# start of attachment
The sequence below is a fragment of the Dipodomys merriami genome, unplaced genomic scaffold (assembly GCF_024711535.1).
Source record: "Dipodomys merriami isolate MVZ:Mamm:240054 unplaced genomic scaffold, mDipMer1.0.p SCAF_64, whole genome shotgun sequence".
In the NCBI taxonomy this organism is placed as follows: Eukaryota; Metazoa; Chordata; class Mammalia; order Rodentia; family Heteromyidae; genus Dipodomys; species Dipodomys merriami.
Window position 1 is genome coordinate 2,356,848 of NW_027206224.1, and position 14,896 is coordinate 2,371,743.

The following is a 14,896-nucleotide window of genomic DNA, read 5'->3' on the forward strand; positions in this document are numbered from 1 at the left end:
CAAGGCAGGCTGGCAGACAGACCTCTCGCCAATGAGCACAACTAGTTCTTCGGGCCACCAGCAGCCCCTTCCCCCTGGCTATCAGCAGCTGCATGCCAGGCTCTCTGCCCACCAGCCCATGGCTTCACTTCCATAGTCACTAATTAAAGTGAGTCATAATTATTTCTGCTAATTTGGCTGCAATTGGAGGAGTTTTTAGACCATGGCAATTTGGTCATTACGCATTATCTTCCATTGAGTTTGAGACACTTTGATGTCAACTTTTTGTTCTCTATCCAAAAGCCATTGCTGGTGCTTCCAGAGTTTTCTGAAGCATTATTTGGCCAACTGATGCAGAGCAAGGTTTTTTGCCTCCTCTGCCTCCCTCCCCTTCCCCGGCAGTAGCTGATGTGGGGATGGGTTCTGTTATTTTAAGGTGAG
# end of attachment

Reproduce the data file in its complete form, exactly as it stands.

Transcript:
The sequence below is a fragment of the Dipodomys merriami genome, unplaced genomic scaffold (assembly GCF_024711535.1).
Source record: "Dipodomys merriami isolate MVZ:Mamm:240054 unplaced genomic scaffold, mDipMer1.0.p SCAF_64, whole genome shotgun sequence".
In the NCBI taxonomy this organism is placed as follows: Eukaryota; Metazoa; Chordata; class Mammalia; order Rodentia; family Heteromyidae; genus Dipodomys; species Dipodomys merriami.
Window position 1 is genome coordinate 2,356,848 of NW_027206224.1, and position 14,896 is coordinate 2,371,743.

The following is a 14,896-nucleotide window of genomic DNA, read 5'->3' on the forward strand; positions in this document are numbered from 1 at the left end:
CAAGGCAGGCTGGCAGACAGACCTCTCGCCAATGAGCACAACTAGTTCTTCGGGCCACCAGCAGCCCCTTCCCCCTGGCTATCAGCAGCTGCATGCCAGGCTCTCTGCCCACCAGCCCATGGCTTCACTTCCATAGTCACTAATTAAAGTGAGTCATAATTATTTCTGCTAATTTGGCTGCAATTGGAGGAGTTTTTAGACCATGGCAATTTGGTCATTACGCATTATCTTCCATTGAGTTTGAGACACTTTGATGTCAACTTTTTGTTCTCTATCCAAAAGCCATTGCTGGTGCTTCCAGAGTTTTCTGAAGCATTATTTGGCCAACTGATGCAGAGCAAGGTTTTTTGCCTCCTCTGCCTCCCTCCCCTTCCCCGGCAGTAGCTGATGTGGGGATGGGTTCTGTTATTTTAAGGTGAG